Men who wear loafers without socks (termed “mankles,” we’ll have you know), especially when they’ve got tattooed ankles and in urban areas, are frankly as ludicrous as women who sport Hunter wellies to parade the Kings Road on a summer’s afternoon. There’s a time and a place for fashion but there’s a more important reason items of clothing are created and that reason is practicality and to fit in at a particular occasion.
With news that an Edinburgh pub, The Dreadnought in Leith, is being accused of snobbery for insisting on a gentleman’s dress code and banned turned-up jeans, bare ankles and shoe combinations and ‘jobby catchers’ (or grey tracksuits to those, like us, who’ve never heard of such attire), we join the few leaping to their defence.
The unnamed landlord or landlady of this award winning establishment, who is also considering a ban on the item of sartorial horror that is the flip-flop, is to be saluted for taking a stance against slobbishness. It is, after all, his premises and frankly others should follow his or her lead.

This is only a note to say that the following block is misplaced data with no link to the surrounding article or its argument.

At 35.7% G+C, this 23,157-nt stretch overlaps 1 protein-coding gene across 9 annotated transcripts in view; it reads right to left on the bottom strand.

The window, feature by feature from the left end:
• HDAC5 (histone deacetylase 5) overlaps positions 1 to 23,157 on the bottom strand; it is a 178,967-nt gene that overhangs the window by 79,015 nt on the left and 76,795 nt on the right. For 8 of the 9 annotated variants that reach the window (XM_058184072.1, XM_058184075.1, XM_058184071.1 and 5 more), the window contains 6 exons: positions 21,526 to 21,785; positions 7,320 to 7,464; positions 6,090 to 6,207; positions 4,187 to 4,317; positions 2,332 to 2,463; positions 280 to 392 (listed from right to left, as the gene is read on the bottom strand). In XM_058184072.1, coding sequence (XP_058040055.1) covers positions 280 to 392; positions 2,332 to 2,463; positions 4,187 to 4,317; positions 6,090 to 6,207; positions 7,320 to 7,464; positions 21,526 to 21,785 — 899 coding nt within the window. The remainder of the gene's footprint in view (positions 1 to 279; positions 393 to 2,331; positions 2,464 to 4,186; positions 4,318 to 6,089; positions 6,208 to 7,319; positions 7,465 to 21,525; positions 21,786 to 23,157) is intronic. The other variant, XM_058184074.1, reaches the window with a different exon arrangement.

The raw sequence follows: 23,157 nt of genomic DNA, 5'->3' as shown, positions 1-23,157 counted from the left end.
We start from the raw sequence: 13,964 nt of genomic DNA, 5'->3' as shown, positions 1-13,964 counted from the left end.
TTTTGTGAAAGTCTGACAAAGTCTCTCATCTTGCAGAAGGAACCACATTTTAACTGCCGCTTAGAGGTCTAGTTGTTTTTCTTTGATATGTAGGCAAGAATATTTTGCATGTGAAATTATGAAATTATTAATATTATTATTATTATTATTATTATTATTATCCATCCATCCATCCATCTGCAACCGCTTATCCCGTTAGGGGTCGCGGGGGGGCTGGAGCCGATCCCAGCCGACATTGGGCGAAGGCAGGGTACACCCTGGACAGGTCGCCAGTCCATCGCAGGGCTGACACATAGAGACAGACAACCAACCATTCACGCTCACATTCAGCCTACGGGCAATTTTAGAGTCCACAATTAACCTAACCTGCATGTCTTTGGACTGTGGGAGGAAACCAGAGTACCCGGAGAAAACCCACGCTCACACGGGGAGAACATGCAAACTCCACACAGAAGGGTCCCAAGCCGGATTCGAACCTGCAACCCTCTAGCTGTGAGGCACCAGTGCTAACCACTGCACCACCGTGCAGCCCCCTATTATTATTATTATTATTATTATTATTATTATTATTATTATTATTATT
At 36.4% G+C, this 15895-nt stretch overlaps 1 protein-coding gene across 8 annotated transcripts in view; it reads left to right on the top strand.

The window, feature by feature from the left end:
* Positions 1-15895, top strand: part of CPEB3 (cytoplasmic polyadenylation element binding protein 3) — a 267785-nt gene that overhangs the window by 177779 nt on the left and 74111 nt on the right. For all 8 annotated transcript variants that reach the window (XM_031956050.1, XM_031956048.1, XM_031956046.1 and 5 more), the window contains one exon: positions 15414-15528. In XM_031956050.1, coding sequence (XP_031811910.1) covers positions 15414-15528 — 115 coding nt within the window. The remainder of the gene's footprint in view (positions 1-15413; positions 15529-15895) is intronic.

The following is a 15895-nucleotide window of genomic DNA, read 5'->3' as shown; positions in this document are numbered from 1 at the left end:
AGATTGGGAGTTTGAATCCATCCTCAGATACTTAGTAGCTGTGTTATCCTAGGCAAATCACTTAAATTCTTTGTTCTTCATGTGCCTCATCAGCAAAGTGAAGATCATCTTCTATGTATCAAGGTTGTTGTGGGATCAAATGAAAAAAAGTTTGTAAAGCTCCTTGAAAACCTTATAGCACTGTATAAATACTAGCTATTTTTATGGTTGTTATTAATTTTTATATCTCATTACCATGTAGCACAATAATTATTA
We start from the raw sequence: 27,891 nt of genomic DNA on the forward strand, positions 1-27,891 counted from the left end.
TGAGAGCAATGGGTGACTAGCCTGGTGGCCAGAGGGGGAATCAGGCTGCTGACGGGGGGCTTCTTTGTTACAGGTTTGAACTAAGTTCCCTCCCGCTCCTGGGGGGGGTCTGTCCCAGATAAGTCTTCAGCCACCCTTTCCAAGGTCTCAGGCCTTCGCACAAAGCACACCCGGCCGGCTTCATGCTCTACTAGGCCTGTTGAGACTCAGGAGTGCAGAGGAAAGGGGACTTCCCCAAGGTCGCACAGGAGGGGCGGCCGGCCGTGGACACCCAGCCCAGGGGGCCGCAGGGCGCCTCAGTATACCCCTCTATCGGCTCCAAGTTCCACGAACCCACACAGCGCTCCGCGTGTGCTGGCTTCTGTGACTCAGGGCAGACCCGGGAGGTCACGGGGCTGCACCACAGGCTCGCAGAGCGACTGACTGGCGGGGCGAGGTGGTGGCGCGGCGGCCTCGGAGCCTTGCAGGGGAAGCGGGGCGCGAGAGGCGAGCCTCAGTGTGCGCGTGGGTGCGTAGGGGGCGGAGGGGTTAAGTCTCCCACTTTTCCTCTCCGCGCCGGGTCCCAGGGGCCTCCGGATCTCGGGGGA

In a statement on Facebook, The Dreadnought announced:
“We were accused of snobbishness last time but, frankly, they just make the place look scruffy.”
“We do our best to keep the place looking reasonably smart and, if the first you see when you walk in is a group of lads wearing matching grey marl jobby catchers, we may as well have installed a beaten up bus shelter in the corner and invited folk to take a slash against it.”
“Just to prove our sartorial prejudices cross all boundaries, we’re also taking a stand against this horrendous current trend of half mast jeans, bare ankles and shoes.”
“If you’re going to base your fashion choices on what the staff at Urban Outfitters were wearing, there’s a place created especially for you. It’s called Brewdog.”
Spot on – as is their view on alcohol free gin. Their thoughts on that? “Can someone tell me what the f*ck is going on?”